What's so special about Minimal Weather now?

Minimal Weather

Minimal Weather does a cool trick, which is updating the app icon when you check the weather. That's a good thing, it helps you knowing what to wear to go out.

One of the new tricks it has, is showing you an umbrella if there's a chance of rain in the next 8 hours. That way you can be aware of rain before going to work.

And one of the most important things: it's open source!: https://github.com/elcuervo/minimalweather

Also, it changes colors based on the comfort temperature, so you will know if you have to get a coat or not ;).

Hot and cold

The technology behind it:

The icon update

icon

The concept is pretty easy actually. Apple provides a link rel='apple-touch-icon', their version of a favicon.

That's the special icon that the iOS device uses in the home screen.

I started some experiments and then realized two things:

  1. The icon is read every time the app gets loaded and probably checked against any old version.
  2. MobileSafari supports data-url content.

Then I started this idea with some goals, to not use any images, as simple as possible and as little backend as possible.

The truth behind the idea

Initially I started with a pure HTML5 + javascript implementation. Using browser geolocation and canvas + a really pretty typography.

The problems

But things didn't work as well as I was expecting. The geolocation being asynchronous proved to be too slow as an information source to render the icon and allow the device to store the icon I was generating.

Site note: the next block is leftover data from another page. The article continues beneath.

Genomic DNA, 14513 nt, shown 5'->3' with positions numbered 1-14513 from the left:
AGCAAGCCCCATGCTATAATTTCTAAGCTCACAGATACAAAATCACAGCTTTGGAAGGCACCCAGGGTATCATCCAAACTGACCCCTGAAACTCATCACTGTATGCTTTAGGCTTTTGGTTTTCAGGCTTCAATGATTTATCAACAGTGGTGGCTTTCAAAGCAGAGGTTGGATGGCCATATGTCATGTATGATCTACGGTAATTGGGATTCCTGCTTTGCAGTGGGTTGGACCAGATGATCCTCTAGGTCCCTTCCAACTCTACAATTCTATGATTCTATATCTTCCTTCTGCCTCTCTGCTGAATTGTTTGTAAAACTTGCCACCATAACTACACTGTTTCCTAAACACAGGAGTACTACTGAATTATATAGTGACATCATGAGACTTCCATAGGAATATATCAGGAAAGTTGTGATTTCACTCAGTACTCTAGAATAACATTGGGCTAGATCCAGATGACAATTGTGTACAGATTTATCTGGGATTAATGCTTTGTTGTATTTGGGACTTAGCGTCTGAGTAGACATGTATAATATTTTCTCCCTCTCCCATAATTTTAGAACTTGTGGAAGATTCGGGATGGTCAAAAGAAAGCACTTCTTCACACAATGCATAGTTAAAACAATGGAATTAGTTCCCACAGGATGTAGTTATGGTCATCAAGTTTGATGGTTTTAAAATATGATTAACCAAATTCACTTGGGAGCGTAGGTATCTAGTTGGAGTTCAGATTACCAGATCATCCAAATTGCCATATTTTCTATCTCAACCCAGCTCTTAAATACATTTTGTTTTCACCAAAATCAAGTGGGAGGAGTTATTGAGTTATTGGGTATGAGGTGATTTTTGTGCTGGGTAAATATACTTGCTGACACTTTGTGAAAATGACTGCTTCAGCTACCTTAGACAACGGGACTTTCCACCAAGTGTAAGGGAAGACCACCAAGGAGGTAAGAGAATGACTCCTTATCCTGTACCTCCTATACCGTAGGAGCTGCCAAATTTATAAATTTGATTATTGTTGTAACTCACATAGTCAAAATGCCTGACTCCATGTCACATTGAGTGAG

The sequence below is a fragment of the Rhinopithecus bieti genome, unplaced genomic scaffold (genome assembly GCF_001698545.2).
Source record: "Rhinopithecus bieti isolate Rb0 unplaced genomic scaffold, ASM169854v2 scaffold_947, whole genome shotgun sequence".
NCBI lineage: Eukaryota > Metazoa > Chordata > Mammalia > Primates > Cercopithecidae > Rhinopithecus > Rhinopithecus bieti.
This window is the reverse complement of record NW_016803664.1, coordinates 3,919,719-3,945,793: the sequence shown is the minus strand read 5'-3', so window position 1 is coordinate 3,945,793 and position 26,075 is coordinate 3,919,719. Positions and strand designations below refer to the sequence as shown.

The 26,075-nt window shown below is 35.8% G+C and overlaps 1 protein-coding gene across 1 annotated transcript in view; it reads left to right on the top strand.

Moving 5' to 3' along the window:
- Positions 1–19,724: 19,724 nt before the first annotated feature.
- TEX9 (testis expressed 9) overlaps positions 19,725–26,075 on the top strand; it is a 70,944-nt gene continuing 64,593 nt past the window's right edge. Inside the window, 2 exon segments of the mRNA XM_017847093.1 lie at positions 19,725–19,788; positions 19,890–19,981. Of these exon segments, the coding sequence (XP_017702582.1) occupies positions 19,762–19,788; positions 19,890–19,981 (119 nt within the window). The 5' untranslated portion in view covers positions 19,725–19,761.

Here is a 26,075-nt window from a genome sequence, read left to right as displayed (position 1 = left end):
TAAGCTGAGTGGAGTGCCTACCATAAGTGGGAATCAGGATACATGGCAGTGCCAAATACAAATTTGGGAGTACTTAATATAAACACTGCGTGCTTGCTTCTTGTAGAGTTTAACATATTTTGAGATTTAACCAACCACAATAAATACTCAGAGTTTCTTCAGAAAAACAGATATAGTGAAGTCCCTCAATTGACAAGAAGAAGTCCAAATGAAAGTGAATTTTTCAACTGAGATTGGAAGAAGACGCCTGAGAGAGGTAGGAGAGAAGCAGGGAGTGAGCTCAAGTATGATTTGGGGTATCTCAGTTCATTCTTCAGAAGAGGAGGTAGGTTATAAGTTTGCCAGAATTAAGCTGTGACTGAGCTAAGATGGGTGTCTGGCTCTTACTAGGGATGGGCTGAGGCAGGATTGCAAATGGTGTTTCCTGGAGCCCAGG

Also using the typography in the canvas element wasn't reliable enough, some times the generated canvas didn't include the weather icons because of the loading + rendering time.

Language

Go

Weapon of choice: Go

The backend of the application is written in Go. I chose Go for several reasons:

Geolocation

Go

Weapon of choice: Maxmind

If you take a look to the code you'll realize that there's an IP geolocation but when you use the app it asks you to allow HTML5 Geolocation.

The reason behind it is simple: The first time you use the app it will use your IP address and save the result in a cookie, then the geolocation starts and if for some reason the geolocation and the ip cities are different it will refresh the cookie with the new value. That way I'll save some requests to the IP geolocation service.

Javascript

Javascript

Weapon of choice: Vanilla Javascript

I know that there are amazing libs out there and I really tried to apply them to Minimal Weather but I found a huge overhead in development and in the final product, so I'm using vanilla JS. The only place where a lib is used is to do a geolocation check and I chose zepto for this.

Keeping things simple is what allows this app to exist. A quick execution helps the canvas to be generated. Little overhead makes this developer happy.

Database

Redis

Weapon of choice: OpenRedis

The database Minimal Weather uses is Redis thanks to the OpenRedis guys. There are a few reasons on why using Redis. One of these reasons is because I really like it but besides that, the key expiration helped me a lot to handle the weather, ip and location caches.

Thanks to:

I can only make this project thanks to friends that hunt bugs and give me amazing feedback. Love you guys.